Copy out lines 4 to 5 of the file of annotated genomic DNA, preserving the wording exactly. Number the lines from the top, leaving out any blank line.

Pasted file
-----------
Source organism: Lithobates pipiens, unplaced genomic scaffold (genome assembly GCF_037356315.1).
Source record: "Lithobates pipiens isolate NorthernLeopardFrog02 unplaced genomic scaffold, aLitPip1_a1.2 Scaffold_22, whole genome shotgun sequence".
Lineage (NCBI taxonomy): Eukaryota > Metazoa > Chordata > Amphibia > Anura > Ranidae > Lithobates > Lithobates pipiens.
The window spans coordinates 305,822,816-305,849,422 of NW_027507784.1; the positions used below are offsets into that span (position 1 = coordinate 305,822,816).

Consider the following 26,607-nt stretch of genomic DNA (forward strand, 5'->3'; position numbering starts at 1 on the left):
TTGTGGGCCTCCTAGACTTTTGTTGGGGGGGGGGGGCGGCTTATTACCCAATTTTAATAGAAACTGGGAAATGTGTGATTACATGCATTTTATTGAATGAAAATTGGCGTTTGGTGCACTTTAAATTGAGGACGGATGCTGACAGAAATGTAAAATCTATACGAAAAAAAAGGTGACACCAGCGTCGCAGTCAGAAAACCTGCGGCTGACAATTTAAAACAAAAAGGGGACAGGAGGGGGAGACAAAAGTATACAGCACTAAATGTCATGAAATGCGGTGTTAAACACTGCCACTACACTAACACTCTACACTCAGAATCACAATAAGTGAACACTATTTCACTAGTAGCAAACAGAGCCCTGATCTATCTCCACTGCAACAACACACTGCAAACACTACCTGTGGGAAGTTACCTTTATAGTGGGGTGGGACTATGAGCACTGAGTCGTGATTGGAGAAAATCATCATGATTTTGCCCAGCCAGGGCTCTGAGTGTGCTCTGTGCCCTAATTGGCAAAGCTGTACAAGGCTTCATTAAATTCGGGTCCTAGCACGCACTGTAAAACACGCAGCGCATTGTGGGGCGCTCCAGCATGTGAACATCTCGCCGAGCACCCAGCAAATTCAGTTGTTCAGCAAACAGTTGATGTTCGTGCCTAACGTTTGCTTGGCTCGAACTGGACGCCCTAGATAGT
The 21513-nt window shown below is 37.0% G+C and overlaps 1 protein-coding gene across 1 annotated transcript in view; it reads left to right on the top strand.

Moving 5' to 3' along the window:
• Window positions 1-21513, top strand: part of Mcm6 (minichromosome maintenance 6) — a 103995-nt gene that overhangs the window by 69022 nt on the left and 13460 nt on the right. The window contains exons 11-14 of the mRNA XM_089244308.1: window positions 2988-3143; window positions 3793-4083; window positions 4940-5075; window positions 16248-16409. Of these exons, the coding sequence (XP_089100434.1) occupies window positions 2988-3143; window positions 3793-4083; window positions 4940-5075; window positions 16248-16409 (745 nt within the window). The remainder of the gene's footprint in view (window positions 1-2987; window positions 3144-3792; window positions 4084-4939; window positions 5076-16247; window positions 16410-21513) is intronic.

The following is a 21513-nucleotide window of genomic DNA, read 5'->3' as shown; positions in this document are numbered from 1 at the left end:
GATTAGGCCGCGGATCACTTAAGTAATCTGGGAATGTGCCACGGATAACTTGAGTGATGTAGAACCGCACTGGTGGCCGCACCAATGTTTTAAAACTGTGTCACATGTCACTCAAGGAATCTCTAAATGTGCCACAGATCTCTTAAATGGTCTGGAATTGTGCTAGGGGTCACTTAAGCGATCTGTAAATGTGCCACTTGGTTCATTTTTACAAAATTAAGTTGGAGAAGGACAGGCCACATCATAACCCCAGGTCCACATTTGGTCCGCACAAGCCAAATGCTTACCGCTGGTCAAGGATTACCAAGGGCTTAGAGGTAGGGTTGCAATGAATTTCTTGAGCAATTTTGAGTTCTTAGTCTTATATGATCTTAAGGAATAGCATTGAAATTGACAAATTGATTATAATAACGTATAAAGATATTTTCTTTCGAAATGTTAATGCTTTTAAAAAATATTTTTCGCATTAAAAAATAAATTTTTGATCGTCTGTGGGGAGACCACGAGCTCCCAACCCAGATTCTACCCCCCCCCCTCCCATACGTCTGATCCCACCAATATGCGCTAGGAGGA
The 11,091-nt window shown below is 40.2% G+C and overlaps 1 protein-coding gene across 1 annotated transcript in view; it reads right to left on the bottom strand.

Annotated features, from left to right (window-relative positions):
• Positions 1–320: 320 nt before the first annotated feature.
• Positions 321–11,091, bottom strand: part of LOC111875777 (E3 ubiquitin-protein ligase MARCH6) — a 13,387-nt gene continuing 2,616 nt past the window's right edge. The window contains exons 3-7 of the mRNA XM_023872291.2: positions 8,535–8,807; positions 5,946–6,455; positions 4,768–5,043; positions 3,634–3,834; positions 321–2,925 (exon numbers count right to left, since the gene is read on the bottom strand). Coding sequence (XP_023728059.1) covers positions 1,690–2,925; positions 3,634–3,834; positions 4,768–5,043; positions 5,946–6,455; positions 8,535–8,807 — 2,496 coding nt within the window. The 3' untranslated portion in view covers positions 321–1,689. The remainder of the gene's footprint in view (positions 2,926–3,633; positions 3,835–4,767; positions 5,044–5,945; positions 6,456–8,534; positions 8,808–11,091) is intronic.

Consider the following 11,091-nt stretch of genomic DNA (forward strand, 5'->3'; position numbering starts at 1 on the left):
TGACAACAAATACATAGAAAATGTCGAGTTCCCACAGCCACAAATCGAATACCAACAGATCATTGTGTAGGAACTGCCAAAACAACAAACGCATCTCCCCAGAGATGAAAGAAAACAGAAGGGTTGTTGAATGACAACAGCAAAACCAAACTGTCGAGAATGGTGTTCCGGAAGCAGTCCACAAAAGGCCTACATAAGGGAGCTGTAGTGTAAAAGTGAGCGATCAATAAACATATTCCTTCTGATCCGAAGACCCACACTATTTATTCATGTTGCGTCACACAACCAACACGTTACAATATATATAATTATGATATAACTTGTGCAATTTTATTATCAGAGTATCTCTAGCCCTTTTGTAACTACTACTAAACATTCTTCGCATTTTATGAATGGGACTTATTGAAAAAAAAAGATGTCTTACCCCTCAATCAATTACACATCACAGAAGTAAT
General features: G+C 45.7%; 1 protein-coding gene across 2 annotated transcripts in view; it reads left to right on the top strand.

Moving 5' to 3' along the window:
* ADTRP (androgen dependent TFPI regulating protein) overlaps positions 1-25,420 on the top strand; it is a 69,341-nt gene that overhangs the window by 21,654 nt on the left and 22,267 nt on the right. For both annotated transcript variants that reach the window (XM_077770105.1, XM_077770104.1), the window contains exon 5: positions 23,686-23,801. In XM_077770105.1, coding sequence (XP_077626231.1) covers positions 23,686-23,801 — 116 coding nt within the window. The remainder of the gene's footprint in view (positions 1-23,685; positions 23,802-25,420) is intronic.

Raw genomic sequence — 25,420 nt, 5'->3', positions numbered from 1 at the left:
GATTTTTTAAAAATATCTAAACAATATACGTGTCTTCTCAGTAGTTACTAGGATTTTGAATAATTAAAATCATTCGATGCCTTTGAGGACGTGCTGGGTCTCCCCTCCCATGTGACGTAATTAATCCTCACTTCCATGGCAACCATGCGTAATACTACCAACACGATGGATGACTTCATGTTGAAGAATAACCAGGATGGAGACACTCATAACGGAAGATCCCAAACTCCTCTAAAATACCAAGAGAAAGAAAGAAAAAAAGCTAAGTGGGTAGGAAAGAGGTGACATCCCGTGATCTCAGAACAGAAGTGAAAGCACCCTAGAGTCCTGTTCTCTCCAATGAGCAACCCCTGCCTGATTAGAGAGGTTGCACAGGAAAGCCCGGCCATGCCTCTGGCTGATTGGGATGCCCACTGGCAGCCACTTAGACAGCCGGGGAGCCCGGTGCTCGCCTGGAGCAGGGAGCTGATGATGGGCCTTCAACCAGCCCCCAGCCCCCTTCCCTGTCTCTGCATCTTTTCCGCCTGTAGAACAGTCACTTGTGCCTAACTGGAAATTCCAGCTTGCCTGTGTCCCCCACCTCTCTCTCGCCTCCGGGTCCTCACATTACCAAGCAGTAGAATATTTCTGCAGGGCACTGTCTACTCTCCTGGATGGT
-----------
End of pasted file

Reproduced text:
The window spans coordinates 305,822,816-305,849,422 of NW_027507784.1; the positions used below are offsets into that span (position 1 = coordinate 305,822,816).

Consider the following 26,607-nt stretch of genomic DNA (forward strand, 5'->3'; position numbering starts at 1 on the left):